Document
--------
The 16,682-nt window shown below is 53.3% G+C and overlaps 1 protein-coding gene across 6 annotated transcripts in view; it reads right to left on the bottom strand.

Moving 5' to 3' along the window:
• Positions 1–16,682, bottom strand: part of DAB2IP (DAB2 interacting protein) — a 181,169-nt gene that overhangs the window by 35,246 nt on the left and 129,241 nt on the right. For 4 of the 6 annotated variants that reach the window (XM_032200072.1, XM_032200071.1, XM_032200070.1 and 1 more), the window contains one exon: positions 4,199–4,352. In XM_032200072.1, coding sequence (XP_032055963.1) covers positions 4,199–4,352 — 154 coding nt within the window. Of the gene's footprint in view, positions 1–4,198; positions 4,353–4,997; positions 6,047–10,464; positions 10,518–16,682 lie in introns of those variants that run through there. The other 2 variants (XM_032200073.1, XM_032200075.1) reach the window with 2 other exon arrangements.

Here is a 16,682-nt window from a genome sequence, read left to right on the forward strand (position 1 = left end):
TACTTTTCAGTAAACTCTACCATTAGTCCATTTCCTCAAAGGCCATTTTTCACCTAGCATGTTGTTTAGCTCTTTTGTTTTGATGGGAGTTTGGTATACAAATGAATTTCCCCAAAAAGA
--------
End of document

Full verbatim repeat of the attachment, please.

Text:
The 16,682-nt window shown below is 53.3% G+C and overlaps 1 protein-coding gene across 6 annotated transcripts in view; it reads right to left on the bottom strand.

Moving 5' to 3' along the window:
• Positions 1–16,682, bottom strand: part of DAB2IP (DAB2 interacting protein) — a 181,169-nt gene that overhangs the window by 35,246 nt on the left and 129,241 nt on the right. For 4 of the 6 annotated variants that reach the window (XM_032200072.1, XM_032200071.1, XM_032200070.1 and 1 more), the window contains one exon: positions 4,199–4,352. In XM_032200072.1, coding sequence (XP_032055963.1) covers positions 4,199–4,352 — 154 coding nt within the window. Of the gene's footprint in view, positions 1–4,198; positions 4,353–4,997; positions 6,047–10,464; positions 10,518–16,682 lie in introns of those variants that run through there. The other 2 variants (XM_032200073.1, XM_032200075.1) reach the window with 2 other exon arrangements.

Here is a 16,682-nt window from a genome sequence, read left to right on the forward strand (position 1 = left end):
TACTTTTCAGTAAACTCTACCATTAGTCCATTTCCTCAAAGGCCATTTTTCACCTAGCATGTTGTTTAGCTCTTTTGTTTTGATGGGAGTTTGGTATACAAATGAATTTCCCCAAAAAGA